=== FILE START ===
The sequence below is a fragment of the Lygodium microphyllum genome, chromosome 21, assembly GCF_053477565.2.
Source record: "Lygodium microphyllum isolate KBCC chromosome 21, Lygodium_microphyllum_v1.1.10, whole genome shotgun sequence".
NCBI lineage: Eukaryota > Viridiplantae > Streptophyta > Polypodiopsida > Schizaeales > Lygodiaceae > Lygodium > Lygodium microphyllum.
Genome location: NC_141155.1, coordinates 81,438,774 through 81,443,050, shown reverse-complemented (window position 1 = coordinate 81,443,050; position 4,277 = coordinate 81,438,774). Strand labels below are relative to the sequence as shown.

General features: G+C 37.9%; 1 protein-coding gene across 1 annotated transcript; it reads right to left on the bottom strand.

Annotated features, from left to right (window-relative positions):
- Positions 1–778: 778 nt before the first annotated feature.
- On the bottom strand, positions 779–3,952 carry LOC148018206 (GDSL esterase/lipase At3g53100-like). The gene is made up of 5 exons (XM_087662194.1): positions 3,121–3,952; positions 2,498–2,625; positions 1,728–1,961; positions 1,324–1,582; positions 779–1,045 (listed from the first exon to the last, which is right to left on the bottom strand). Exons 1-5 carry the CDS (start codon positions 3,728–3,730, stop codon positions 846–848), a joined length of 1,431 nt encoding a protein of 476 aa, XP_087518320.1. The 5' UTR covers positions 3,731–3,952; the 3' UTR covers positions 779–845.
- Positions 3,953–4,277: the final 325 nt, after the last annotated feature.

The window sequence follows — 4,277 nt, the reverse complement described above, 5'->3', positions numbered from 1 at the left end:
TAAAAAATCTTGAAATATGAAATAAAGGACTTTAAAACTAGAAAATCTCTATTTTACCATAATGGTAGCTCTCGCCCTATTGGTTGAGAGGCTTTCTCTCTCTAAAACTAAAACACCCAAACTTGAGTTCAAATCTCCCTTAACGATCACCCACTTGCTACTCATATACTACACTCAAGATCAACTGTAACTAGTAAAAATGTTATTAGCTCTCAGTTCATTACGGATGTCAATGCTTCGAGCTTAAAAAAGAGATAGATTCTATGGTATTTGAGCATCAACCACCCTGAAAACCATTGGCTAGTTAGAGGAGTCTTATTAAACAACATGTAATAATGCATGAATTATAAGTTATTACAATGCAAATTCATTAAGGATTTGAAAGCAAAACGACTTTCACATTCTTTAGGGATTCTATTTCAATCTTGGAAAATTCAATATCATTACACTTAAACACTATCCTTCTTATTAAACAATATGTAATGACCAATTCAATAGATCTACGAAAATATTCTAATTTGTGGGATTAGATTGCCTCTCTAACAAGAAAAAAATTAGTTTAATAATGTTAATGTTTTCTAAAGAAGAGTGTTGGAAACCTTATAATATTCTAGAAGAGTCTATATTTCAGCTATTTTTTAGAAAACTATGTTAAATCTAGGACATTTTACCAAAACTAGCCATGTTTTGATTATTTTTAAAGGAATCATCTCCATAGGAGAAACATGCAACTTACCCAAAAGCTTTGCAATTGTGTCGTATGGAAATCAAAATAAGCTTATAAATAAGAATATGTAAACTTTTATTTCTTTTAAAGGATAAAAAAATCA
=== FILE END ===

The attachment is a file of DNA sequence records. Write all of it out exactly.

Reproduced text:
The sequence below is a fragment of the Lygodium microphyllum genome, chromosome 21, assembly GCF_053477565.2.
Source record: "Lygodium microphyllum isolate KBCC chromosome 21, Lygodium_microphyllum_v1.1.10, whole genome shotgun sequence".
NCBI lineage: Eukaryota > Viridiplantae > Streptophyta > Polypodiopsida > Schizaeales > Lygodiaceae > Lygodium > Lygodium microphyllum.
Genome location: NC_141155.1, coordinates 81,438,774 through 81,443,050, shown reverse-complemented (window position 1 = coordinate 81,443,050; position 4,277 = coordinate 81,438,774). Strand labels below are relative to the sequence as shown.

General features: G+C 37.9%; 1 protein-coding gene across 1 annotated transcript; it reads right to left on the bottom strand.

Annotated features, from left to right (window-relative positions):
- Positions 1–778: 778 nt before the first annotated feature.
- On the bottom strand, positions 779–3,952 carry LOC148018206 (GDSL esterase/lipase At3g53100-like). The gene is made up of 5 exons (XM_087662194.1): positions 3,121–3,952; positions 2,498–2,625; positions 1,728–1,961; positions 1,324–1,582; positions 779–1,045 (listed from the first exon to the last, which is right to left on the bottom strand). Exons 1-5 carry the CDS (start codon positions 3,728–3,730, stop codon positions 846–848), a joined length of 1,431 nt encoding a protein of 476 aa, XP_087518320.1. The 5' UTR covers positions 3,731–3,952; the 3' UTR covers positions 779–845.
- Positions 3,953–4,277: the final 325 nt, after the last annotated feature.

The window sequence follows — 4,277 nt, the reverse complement described above, 5'->3', positions numbered from 1 at the left end:
TAAAAAATCTTGAAATATGAAATAAAGGACTTTAAAACTAGAAAATCTCTATTTTACCATAATGGTAGCTCTCGCCCTATTGGTTGAGAGGCTTTCTCTCTCTAAAACTAAAACACCCAAACTTGAGTTCAAATCTCCCTTAACGATCACCCACTTGCTACTCATATACTACACTCAAGATCAACTGTAACTAGTAAAAATGTTATTAGCTCTCAGTTCATTACGGATGTCAATGCTTCGAGCTTAAAAAAGAGATAGATTCTATGGTATTTGAGCATCAACCACCCTGAAAACCATTGGCTAGTTAGAGGAGTCTTATTAAACAACATGTAATAATGCATGAATTATAAGTTATTACAATGCAAATTCATTAAGGATTTGAAAGCAAAACGACTTTCACATTCTTTAGGGATTCTATTTCAATCTTGGAAAATTCAATATCATTACACTTAAACACTATCCTTCTTATTAAACAATATGTAATGACCAATTCAATAGATCTACGAAAATATTCTAATTTGTGGGATTAGATTGCCTCTCTAACAAGAAAAAAATTAGTTTAATAATGTTAATGTTTTCTAAAGAAGAGTGTTGGAAACCTTATAATATTCTAGAAGAGTCTATATTTCAGCTATTTTTTAGAAAACTATGTTAAATCTAGGACATTTTACCAAAACTAGCCATGTTTTGATTATTTTTAAAGGAATCATCTCCATAGGAGAAACATGCAACTTACCCAAAAGCTTTGCAATTGTGTCGTATGGAAATCAAAATAAGCTTATAAATAAGAATATGTAAACTTTTATTTCTTTTAAAGGATAAAAAAATCA